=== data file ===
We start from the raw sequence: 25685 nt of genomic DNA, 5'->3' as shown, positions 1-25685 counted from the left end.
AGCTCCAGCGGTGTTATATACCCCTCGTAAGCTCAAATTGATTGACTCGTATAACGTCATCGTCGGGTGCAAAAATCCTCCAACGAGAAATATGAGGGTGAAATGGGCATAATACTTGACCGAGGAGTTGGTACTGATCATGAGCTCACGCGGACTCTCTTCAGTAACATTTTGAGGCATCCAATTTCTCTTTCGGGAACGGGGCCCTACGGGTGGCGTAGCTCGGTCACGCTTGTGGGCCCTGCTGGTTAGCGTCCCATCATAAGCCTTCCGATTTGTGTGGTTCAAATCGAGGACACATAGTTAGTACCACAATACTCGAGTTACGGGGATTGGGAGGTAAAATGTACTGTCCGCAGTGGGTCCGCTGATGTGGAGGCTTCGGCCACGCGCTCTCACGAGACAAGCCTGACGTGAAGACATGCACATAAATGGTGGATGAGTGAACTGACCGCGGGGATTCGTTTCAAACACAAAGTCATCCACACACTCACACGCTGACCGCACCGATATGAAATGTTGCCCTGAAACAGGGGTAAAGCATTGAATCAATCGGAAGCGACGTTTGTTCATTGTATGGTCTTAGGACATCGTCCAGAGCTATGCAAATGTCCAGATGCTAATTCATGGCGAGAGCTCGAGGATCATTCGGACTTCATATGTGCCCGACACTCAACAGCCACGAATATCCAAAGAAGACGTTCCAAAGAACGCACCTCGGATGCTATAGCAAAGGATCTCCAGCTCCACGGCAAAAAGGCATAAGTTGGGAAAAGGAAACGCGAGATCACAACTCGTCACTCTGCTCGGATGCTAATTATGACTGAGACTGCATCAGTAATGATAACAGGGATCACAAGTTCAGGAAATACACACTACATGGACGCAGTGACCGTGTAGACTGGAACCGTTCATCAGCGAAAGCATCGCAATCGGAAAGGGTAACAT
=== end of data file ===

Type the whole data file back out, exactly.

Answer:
We start from the raw sequence: 25685 nt of genomic DNA, 5'->3' as shown, positions 1-25685 counted from the left end.
AGCTCCAGCGGTGTTATATACCCCTCGTAAGCTCAAATTGATTGACTCGTATAACGTCATCGTCGGGTGCAAAAATCCTCCAACGAGAAATATGAGGGTGAAATGGGCATAATACTTGACCGAGGAGTTGGTACTGATCATGAGCTCACGCGGACTCTCTTCAGTAACATTTTGAGGCATCCAATTTCTCTTTCGGGAACGGGGCCCTACGGGTGGCGTAGCTCGGTCACGCTTGTGGGCCCTGCTGGTTAGCGTCCCATCATAAGCCTTCCGATTTGTGTGGTTCAAATCGAGGACACATAGTTAGTACCACAATACTCGAGTTACGGGGATTGGGAGGTAAAATGTACTGTCCGCAGTGGGTCCGCTGATGTGGAGGCTTCGGCCACGCGCTCTCACGAGACAAGCCTGACGTGAAGACATGCACATAAATGGTGGATGAGTGAACTGACCGCGGGGATTCGTTTCAAACACAAAGTCATCCACACACTCACACGCTGACCGCACCGATATGAAATGTTGCCCTGAAACAGGGGTAAAGCATTGAATCAATCGGAAGCGACGTTTGTTCATTGTATGGTCTTAGGACATCGTCCAGAGCTATGCAAATGTCCAGATGCTAATTCATGGCGAGAGCTCGAGGATCATTCGGACTTCATATGTGCCCGACACTCAACAGCCACGAATATCCAAAGAAGACGTTCCAAAGAACGCACCTCGGATGCTATAGCAAAGGATCTCCAGCTCCACGGCAAAAAGGCATAAGTTGGGAAAAGGAAACGCGAGATCACAACTCGTCACTCTGCTCGGATGCTAATTATGACTGAGACTGCATCAGTAATGATAACAGGGATCACAAGTTCAGGAAATACACACTACATGGACGCAGTGACCGTGTAGACTGGAACCGTTCATCAGCGAAAGCATCGCAATCGGAAAGGGTAACAT